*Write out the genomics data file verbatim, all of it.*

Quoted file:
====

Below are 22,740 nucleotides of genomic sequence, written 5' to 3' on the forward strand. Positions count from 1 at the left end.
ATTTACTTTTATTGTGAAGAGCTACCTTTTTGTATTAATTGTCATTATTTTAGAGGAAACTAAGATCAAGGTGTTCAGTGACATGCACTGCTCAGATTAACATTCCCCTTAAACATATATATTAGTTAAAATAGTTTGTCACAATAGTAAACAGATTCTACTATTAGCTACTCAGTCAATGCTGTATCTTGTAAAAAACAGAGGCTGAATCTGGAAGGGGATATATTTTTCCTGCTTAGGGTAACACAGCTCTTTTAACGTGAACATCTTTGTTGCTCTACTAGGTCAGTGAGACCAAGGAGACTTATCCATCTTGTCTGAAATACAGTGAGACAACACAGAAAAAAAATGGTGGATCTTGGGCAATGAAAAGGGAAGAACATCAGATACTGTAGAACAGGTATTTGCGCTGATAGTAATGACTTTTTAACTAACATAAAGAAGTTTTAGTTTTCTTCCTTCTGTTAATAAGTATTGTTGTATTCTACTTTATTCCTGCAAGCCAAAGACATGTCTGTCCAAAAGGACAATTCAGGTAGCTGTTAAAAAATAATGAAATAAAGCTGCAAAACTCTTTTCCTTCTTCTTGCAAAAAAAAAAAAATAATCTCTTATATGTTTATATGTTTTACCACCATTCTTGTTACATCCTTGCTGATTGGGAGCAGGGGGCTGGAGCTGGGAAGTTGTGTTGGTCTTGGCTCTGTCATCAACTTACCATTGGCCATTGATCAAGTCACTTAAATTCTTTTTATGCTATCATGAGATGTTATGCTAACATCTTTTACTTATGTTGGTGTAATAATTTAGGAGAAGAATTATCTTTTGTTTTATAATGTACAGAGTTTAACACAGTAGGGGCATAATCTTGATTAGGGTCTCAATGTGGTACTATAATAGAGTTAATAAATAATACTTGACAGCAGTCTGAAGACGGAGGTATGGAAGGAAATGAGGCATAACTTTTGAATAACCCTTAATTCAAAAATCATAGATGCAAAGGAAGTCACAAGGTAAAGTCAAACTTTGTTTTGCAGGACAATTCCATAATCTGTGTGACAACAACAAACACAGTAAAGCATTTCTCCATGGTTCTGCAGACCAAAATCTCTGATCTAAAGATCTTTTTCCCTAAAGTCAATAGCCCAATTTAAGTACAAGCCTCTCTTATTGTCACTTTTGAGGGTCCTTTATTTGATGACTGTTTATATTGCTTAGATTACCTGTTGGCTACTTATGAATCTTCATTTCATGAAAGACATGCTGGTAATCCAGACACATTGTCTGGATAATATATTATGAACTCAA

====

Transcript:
Below are 22,740 nucleotides of genomic sequence, written 5' to 3' on the forward strand. Positions count from 1 at the left end.
ATTTACTTTTATTGTGAAGAGCTACCTTTTTGTATTAATTGTCATTATTTTAGAGGAAACTAAGATCAAGGTGTTCAGTGACATGCACTGCTCAGATTAACATTCCCCTTAAACATATATATTAGTTAAAATAGTTTGTCACAATAGTAAACAGATTCTACTATTAGCTACTCAGTCAATGCTGTATCTTGTAAAAAACAGAGGCTGAATCTGGAAGGGGATATATTTTTCCTGCTTAGGGTAACACAGCTCTTTTAACGTGAACATCTTTGTTGCTCTACTAGGTCAGTGAGACCAAGGAGACTTATCCATCTTGTCTGAAATACAGTGAGACAACACAGAAAAAAAATGGTGGATCTTGGGCAATGAAAAGGGAAGAACATCAGATACTGTAGAACAGGTATTTGCGCTGATAGTAATGACTTTTTAACTAACATAAAGAAGTTTTAGTTTTCTTCCTTCTGTTAATAAGTATTGTTGTATTCTACTTTATTCCTGCAAGCCAAAGACATGTCTGTCCAAAAGGACAATTCAGGTAGCTGTTAAAAAATAATGAAATAAAGCTGCAAAACTCTTTTCCTTCTTCTTGCAAAAAAAAAAAAATAATCTCTTATATGTTTATATGTTTTACCACCATTCTTGTTACATCCTTGCTGATTGGGAGCAGGGGGCTGGAGCTGGGAAGTTGTGTTGGTCTTGGCTCTGTCATCAACTTACCATTGGCCATTGATCAAGTCACTTAAATTCTTTTTATGCTATCATGAGATGTTATGCTAACATCTTTTACTTATGTTGGTGTAATAATTTAGGAGAAGAATTATCTTTTGTTTTATAATGTACAGAGTTTAACACAGTAGGGGCATAATCTTGATTAGGGTCTCAATGTGGTACTATAATAGAGTTAATAAATAATACTTGACAGCAGTCTGAAGACGGAGGTATGGAAGGAAATGAGGCATAACTTTTGAATAACCCTTAATTCAAAAATCATAGATGCAAAGGAAGTCACAAGGTAAAGTCAAACTTTGTTTTGCAGGACAATTCCATAATCTGTGTGACAACAACAAACACAGTAAAGCATTTCTCCATGGTTCTGCAGACCAAAATCTCTGATCTAAAGATCTTTTTCCCTAAAGTCAATAGCCCAATTTAAGTACAAGCCTCTCTTATTGTCACTTTTGAGGGTCCTTTATTTGATGACTGTTTATATTGCTTAGATTACCTGTTGGCTACTTATGAATCTTCATTTCATGAAAGACATGCTGGTAATCCAGACACATTGTCTGGATAATATATTATGAACTCAA